There are so many beautiful trees in France. Here is one from the car on the way home from Hauterives to Lyon:
Harper and Guthrie practicing Tae Kwon Do in our living room:
Look at this JUMP KICK!
My hard drive crashed last week - the same day that Howard Zinn died. It was a sad week. In some ways, it was a magical relief to be out in the world and NOT on the computer. It felt good to be alive and to walk with purpose, thinking of Zinn and the millions of people he has reached and touched and changed. Shame on NPR for letting him be skewered by right wing lunatics on the air. My dad urged me to watch Amy Goodman's Democracy Now! show online and it was well worth it - Chomsky and Naomi Klein talking about Zinn's huge influence and his lasting gift of hope. (Chomsky is still coming to lecture in conjunction with my exhibition at UNC in the fall!)
I finally managed to get into the Centre for Deportation and Resistance and was disappointed. Nothing had changed there in the last 10 years and yet, historians claim that we are now in the 3rd phase of historiography on WWII and France's role in it - both as collaborators and resisters. So many more books have been written about this history and much has been unearthed and discovered. It is a dark and dry museum, housed in the old Gestapo headquarters where they tortured victims in the cellar. I felt uninspired and barely moved and this surprises me. Am I numb? (I know I am not. I am a rollercoaster of emotions on a daily basis.) Is history just too much to bear or feel on some days? Or is it just poorly represented and retold? Here is where Zinn's historical power takes hold and makes me want more - more personal stories, more alternative narratives, more truth, more radical interpretations. I was struck by the high percentage of women fighting against the Nazis in every way - making bombs, delivering secrets, leading groups of fighters - and the power of the Communists and the young. The museum is mostly dimly lit panels of small historical texts, chronological, with a few installations of a typical apartment at the time, a train car for transporting "prisoners," some videos. I wonder if Jeanine Sontag, who joined the resistance at age 16 and was assaasinated in 1944 after being tortured, is related to Susan Sontag? I must visit Fort Montluc where so many were tortured and died. Corinne tells me it is now a women's prison. It is not far from the kids school.
Barbara Mellor, the translator of Agnes Humbert's memoir, Resistance, contacted me via a comment on my blog and I hope to meet her here in France in June. This is exciting for me and she seems like a smart, passionate and kind woman. I am also meeting with an 88 year old woman next week who joined the resistance, Andree Georgevail, in her apartment and she has agreed to let me make photographs of her and her place filled with mementoes. (My friend Corinne arranged this for me. She is one of my guardian angels here in France.) Andree Georgevail also went to Vietnam to work against that war and still oversees a little theatre in Lyon. She sounds fascinating and full of history and life.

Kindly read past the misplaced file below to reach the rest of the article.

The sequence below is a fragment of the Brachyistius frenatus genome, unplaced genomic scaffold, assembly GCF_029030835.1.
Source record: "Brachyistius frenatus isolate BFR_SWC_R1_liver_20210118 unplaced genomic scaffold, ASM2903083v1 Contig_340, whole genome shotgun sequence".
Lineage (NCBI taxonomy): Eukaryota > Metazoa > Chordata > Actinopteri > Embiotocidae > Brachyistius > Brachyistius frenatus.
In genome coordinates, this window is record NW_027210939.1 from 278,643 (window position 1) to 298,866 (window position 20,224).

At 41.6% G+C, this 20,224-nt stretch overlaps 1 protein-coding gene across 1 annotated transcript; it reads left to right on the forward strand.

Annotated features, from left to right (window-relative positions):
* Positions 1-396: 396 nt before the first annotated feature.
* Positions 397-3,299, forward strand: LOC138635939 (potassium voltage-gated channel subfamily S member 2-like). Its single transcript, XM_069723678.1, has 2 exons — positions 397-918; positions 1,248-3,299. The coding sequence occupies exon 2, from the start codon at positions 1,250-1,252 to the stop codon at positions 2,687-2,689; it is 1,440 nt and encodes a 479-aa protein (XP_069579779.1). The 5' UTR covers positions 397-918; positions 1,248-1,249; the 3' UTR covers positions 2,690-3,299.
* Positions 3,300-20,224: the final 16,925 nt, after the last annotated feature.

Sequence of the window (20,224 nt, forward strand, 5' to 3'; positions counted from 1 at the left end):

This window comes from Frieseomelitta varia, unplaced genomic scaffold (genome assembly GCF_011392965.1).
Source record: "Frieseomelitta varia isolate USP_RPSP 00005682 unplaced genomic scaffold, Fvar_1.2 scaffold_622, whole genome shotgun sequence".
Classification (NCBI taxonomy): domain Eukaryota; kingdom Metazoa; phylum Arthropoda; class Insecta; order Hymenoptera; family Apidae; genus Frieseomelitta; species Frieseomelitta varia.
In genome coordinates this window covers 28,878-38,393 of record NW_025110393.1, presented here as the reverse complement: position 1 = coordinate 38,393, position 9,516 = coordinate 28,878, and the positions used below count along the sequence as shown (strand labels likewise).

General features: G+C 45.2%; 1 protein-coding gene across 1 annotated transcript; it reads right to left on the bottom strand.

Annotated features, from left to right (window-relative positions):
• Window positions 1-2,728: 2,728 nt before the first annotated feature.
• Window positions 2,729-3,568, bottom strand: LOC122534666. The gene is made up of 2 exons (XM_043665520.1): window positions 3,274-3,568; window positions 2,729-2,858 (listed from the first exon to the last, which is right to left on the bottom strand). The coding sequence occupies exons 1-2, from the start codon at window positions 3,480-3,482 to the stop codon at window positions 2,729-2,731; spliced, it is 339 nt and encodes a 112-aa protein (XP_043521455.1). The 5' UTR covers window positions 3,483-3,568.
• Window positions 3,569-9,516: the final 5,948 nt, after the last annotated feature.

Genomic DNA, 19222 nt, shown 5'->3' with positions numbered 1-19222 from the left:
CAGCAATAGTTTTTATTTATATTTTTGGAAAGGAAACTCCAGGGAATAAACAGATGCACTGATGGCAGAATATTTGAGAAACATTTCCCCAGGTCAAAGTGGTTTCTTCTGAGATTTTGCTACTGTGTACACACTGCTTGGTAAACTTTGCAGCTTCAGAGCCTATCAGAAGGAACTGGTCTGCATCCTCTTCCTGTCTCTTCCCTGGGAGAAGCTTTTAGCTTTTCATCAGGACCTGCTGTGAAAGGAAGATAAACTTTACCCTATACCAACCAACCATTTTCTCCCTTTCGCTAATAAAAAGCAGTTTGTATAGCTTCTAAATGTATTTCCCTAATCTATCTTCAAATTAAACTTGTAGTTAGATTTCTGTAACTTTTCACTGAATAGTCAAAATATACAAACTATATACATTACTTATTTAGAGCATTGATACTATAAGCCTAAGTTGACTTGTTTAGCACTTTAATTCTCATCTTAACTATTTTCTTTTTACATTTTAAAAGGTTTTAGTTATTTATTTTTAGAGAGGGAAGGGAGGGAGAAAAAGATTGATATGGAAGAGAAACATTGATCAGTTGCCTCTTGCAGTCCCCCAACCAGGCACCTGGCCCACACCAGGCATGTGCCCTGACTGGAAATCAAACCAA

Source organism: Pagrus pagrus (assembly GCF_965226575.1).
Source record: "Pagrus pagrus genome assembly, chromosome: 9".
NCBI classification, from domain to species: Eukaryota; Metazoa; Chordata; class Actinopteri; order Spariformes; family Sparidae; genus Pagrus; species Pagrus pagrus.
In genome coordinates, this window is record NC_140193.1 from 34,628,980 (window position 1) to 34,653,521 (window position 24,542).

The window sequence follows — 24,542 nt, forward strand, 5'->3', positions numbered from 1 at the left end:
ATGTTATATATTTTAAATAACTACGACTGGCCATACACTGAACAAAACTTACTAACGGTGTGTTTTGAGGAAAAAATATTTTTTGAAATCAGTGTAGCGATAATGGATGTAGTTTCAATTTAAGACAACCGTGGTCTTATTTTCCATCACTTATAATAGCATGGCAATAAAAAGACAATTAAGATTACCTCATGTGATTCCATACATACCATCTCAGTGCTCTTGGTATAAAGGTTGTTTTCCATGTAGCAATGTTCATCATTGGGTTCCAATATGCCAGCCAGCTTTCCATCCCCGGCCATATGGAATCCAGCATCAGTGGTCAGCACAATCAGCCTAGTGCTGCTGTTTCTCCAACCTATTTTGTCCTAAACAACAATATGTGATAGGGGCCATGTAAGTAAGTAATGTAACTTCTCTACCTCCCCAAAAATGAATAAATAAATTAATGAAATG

David and I went to see George Clooney's new film Up In The Air and liked it. When we exited the theatre, it was snowing so thickly we could barley see across the brightly lit city street. The flakes were huge - picking each other up and sticking on the way down. We raced back up the hill - stopping for David to get a Kebab - so that our babysitter's dad could come get her and drive the 45 minutes home safely. It was beautiful out - whirling white cold dust glimmering beneath the city lights, blanketing the old and new grit and grime with a clean sheet of snow. David took the kids sledding the next day after our trip to the market and I came home to prepare the picnic feast: roasted chicken, fresh bread, goat cheese rolled in ash, saint marcellin, cucumbers, radishes, amazing pate and cornichons, mustard, olives. I made a delicious tangine for dinner with another roasted chicken, apricots, dates, raisins, oranges and a handy bag of "soup sachet" from the market (leeks, carrots, onions, potatoes, squash - all cut up in little cubes).
The back of the sign at the Hauterives restaurant where we ate a lunch of steak-frites,
Croque Madame (ham and cheese grilled cheese with an egg on top),
hamburgers and fries and starwberry and lemon ice cream:
We drove to Hauterives this weekend to see the Palais Ideal, a surreal almost-miniature castle made by a postman who collected stones as he delivered mail and constructed a dream-work-palace with the stones and cement. We have been there several times, as it is one of my favourite places on earth, deemed worthy of distinction by Andre Breton and Malraux. Of course, it was closed - only closed 5 days a year and the day we were there was one of them. The kids were disappointed but we'll go back, as it is only a little over an hour away. We had a lovely drive through the hilly countryside and took lots of pictures.
Typical Hauterives stone wall:
Detail from a Hauterives billboard:
Apple trees alongside the road:
Driving home through the mountains, David tries to help Harper get an icicle:
We stopped at a 12th century church on the way home and found this image on an
enamel plaque on one of the gravestones.